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Frustrated judge takes issue with parties inability to agree, unwillingness to license

Both Apple, Inc. (AAPL) and Android operating system maker Google Inc. (GOOG) subsidiary Motorola Mobility saw a potentially precedent setting ruling, in which both parties cases were dismissed by an irate federal judge.

I. Dismissed With Prejudice

Judge Richard A. Posner, a Seventh Circuit Court of Appeals judge who moonlighted in the U.S. District Court, Northern District of Illinois (Chicago) for this critical case, seemed to imply that both companies were trying to abuse the legal system, wasting its time with unclear arguments.

Both companies agreed that money would fix the alleged wrongs caused by the other's infringement.  But Judge Posner was frustrated by the fact that neither company could reasonably justify the exorbitant sums they were claiming their patents were worth.

Judge Richard Posner
Judge Richard Posner was frustrated with what he viewed as ridiculous arguments from Motorola Mobility's and Apple's legion of lawyers. [Image Source: Abel Uribe, Chicago Tribune]

Also, Judge Posner complained about Apple's lawyers filing a mired myriad of motions.  In this regard, Apple's insistence at objecting to every ruling of Judge Posner's may have hurt it in court.  

Notably, Judge Posner had stated in a preliminary ruling that some features in Google/Motorola Mobility's Android operating system infringed on Apple's intellectual property.  Apple complained about its victory, with its legal team essentially bellyaching about the fact that the Judge didn't find in their favor for every single claim, even though he had found in their favor for most of them.

Judge Posner's decision to dismiss the case was quite resolute, in that he dismissed it "with prejudice", writing, "I have tentatively decided that the case should be dismissed with prejudice because neither party can establish a right to relief."

II. Appeal? Unlikely

Either company will have a tough road ahead appealing that decision as Judge Posner is a senior member of the Appeals court which would hear their case.  In short Apple versus Motorola is probably over in the U.S. with no damages awarded to either company, on account of their legal teams' inability to be reasonable (according to Judge Posner).

The only possible alternative route would be to file further complaints to the U.S. International Trade Commission.  But such complaints may not be taken seriously given the prestige Judge Posner holds among federal judges nationwide, in part thanks to his service for years as an esteemed faculty at the University of Chicago.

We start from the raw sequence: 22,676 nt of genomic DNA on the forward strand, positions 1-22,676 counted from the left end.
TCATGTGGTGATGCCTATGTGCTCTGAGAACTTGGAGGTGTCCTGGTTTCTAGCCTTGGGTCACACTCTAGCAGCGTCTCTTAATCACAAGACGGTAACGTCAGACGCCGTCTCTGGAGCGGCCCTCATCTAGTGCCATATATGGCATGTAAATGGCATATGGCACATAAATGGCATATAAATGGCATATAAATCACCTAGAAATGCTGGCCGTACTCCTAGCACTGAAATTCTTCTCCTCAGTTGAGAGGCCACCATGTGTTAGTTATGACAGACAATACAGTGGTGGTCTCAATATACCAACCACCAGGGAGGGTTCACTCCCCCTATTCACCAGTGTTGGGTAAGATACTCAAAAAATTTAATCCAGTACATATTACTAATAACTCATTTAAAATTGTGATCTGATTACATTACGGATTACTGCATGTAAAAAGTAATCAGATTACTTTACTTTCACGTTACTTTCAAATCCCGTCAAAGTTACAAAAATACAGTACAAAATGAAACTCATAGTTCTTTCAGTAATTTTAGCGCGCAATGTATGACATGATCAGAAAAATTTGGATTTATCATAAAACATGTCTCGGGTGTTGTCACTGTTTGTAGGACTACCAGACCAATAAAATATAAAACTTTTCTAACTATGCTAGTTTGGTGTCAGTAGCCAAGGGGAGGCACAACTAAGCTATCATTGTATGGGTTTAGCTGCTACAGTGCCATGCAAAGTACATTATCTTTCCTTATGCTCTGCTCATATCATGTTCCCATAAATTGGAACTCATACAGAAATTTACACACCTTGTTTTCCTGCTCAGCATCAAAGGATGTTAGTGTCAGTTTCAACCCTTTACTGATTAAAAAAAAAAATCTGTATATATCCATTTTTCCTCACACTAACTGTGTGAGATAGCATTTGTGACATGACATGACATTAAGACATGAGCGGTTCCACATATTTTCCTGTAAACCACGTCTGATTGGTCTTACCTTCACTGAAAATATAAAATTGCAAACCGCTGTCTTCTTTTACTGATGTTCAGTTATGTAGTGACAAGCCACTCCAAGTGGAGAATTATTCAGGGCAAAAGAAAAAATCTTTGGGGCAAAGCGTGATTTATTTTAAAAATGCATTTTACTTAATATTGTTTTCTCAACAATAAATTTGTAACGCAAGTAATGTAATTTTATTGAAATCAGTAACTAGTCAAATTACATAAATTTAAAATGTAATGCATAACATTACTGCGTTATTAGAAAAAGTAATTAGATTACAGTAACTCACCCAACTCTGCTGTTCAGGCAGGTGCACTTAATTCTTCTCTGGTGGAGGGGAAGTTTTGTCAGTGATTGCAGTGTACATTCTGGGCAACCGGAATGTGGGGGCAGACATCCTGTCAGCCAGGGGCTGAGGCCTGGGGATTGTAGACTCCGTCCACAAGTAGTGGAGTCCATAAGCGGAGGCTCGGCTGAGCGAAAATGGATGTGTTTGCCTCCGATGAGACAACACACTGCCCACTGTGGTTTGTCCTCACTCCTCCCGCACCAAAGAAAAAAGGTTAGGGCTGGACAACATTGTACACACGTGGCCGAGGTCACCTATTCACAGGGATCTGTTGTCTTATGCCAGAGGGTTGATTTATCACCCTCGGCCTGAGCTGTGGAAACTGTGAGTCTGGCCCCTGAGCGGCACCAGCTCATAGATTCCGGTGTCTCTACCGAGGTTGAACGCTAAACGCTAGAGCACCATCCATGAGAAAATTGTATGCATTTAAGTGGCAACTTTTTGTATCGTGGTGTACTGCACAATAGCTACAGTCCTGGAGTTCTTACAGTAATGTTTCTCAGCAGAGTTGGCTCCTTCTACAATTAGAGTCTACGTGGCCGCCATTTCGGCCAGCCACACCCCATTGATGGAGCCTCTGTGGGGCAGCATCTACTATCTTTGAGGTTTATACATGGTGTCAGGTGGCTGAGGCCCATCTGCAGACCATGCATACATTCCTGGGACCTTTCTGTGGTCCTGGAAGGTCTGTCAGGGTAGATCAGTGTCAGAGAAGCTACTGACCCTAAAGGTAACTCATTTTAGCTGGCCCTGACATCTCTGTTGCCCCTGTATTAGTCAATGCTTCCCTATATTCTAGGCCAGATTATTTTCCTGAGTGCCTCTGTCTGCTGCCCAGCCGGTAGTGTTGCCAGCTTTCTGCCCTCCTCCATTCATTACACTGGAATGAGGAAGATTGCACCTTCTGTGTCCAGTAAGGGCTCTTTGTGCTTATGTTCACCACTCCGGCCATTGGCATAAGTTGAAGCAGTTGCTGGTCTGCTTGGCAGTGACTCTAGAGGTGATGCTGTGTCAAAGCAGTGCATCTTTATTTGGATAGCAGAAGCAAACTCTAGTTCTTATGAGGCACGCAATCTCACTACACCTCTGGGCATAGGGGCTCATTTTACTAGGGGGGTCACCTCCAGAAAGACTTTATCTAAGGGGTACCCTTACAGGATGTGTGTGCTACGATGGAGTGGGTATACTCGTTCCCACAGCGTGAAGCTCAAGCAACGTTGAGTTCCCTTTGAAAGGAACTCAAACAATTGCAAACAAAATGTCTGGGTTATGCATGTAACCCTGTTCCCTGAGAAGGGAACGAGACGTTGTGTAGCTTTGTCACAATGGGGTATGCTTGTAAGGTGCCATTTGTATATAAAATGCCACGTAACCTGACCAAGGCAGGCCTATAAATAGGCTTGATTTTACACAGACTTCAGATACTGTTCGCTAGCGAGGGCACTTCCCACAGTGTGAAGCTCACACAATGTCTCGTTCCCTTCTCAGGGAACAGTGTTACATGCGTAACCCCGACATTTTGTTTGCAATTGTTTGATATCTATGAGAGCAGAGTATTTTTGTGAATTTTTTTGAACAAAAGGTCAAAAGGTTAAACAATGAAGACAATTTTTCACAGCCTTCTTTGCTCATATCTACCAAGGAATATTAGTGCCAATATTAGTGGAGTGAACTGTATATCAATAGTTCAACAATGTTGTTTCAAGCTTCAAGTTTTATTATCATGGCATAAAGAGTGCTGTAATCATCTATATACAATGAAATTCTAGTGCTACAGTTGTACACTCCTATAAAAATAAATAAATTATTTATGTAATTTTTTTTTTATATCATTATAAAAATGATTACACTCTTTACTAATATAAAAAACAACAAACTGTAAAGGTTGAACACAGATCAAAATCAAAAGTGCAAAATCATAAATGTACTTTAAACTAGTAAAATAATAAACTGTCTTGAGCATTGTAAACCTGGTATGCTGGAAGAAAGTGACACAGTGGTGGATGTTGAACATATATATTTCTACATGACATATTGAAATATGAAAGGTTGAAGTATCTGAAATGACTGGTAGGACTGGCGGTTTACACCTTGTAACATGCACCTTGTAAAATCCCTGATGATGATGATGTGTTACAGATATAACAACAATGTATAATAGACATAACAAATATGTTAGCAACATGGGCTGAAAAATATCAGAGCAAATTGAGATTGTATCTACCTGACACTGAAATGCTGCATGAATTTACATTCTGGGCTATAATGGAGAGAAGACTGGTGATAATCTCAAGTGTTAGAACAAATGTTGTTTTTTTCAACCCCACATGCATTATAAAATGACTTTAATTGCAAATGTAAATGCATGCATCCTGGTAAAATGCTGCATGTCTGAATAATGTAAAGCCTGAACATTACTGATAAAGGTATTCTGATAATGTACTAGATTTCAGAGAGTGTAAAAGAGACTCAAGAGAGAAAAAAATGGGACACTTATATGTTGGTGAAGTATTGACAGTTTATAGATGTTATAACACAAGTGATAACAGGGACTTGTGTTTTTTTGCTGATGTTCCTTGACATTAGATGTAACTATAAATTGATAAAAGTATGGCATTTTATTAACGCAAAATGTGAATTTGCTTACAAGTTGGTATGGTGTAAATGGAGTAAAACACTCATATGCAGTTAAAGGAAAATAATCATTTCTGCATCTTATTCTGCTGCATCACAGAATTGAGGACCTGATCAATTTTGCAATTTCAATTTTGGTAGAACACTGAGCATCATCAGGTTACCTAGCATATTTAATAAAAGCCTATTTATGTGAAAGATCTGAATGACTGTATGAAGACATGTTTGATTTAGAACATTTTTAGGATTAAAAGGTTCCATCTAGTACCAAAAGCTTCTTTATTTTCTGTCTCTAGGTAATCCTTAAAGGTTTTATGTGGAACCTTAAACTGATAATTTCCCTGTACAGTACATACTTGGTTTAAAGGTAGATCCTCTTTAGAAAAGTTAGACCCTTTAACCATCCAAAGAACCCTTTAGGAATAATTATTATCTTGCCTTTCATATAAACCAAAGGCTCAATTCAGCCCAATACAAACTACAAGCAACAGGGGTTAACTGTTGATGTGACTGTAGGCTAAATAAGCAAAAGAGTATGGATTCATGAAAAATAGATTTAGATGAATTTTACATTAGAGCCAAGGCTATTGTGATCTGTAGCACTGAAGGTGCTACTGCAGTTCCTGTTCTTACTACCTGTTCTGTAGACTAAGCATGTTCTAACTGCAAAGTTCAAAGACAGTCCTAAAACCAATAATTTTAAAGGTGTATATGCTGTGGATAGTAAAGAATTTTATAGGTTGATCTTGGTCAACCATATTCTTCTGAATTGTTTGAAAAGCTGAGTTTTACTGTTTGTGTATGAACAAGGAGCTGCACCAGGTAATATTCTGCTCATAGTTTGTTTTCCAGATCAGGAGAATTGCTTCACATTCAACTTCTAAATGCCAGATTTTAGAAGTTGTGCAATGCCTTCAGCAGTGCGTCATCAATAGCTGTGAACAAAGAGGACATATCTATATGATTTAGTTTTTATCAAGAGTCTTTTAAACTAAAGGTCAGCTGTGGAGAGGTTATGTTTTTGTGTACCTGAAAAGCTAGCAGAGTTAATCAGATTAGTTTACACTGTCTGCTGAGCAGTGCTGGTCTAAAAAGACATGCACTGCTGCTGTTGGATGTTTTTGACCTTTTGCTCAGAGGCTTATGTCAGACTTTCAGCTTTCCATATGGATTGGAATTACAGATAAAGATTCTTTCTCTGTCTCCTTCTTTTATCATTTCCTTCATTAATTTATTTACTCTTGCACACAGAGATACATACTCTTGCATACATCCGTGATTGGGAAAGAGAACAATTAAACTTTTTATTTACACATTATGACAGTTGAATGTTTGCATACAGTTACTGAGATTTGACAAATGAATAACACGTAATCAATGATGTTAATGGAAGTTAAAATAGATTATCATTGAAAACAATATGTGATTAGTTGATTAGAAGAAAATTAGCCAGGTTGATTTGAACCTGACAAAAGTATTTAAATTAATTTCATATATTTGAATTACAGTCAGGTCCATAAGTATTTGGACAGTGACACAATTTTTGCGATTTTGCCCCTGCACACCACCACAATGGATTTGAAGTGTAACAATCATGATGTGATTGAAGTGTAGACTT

Apple gavel
Apple's options to appeal or complain to the ITC are scarce. [Image Source: ArsTechnica]

Other than the ITC or an appeal, both companies will likely be banned from filing lawsuits against each other until 2014.  It's important to note that Motorola Mobility was already found innocent by the ITC of Apple's accusations of infringement on several patents.

III. Good News for Customers; Bad News for Lawyers

Arguably this is a big win for consumers in that there will (likely) be no product bans, and the pair will be forced to compete on the market.  Of course some Apple and Android fans may fantasize about banning each other’s products, but to the average consumer, such bans would at best be an annoyance.

On the other hand, it's a blow to both companies' legal efforts.  For Google, it loses the ability to use Motorola Mobility as a club to beat Apple back from suing other Android handset makers, such as HTC Corp. (TPE:2498).  It was Motorola Mobility that filed the first lawsuit against Apple on Oct. 6, 2010.

For Apple, who filed countersuit against Motorola Mobility on Oct. 29, 2010, it is also a blow.  While Apple did not necessarily start this fight explicitly, its former CEO Steve Jobs long implied Motorola Mobility (and Google) were in infringement and that he would eventually "destroy" them with bans.

Indeed, bans could have destroyed Motorola or at least have forced its new owner Google to reach deep into its pockets, given that the smartphone maker is already struggling mightily with profitability.  Now Motorola's lawyers will be free to focus on their court battle with Microsoft Corp. (MSFT).

iPhone 4S
Apple and Motorola Mobility will be forced to begrudgingly compete on the market.
[Image Source: Obama Pacman]

A diluted market is a dangerous market for Apple, as it learned in the 1980s.  It is in Apple's best interest to keep the smartphone market a two-company race with Samsung Electronics Comp., Ltd. (KSC:005930), should its efforts to ban Samsung's product line fail.  Having a host of smaller alternatives like Motorola and HTC could eventually hurt Apple in the long run, as Apple would be fighting a one-man sales battle against a crowd of rivals.

Sources: U.S. District Court, Northern District of Illinois via SBNation [PDF], Bloomberg

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By amanojaku on 6/8/2012 12:16:06 PM , Rating: 4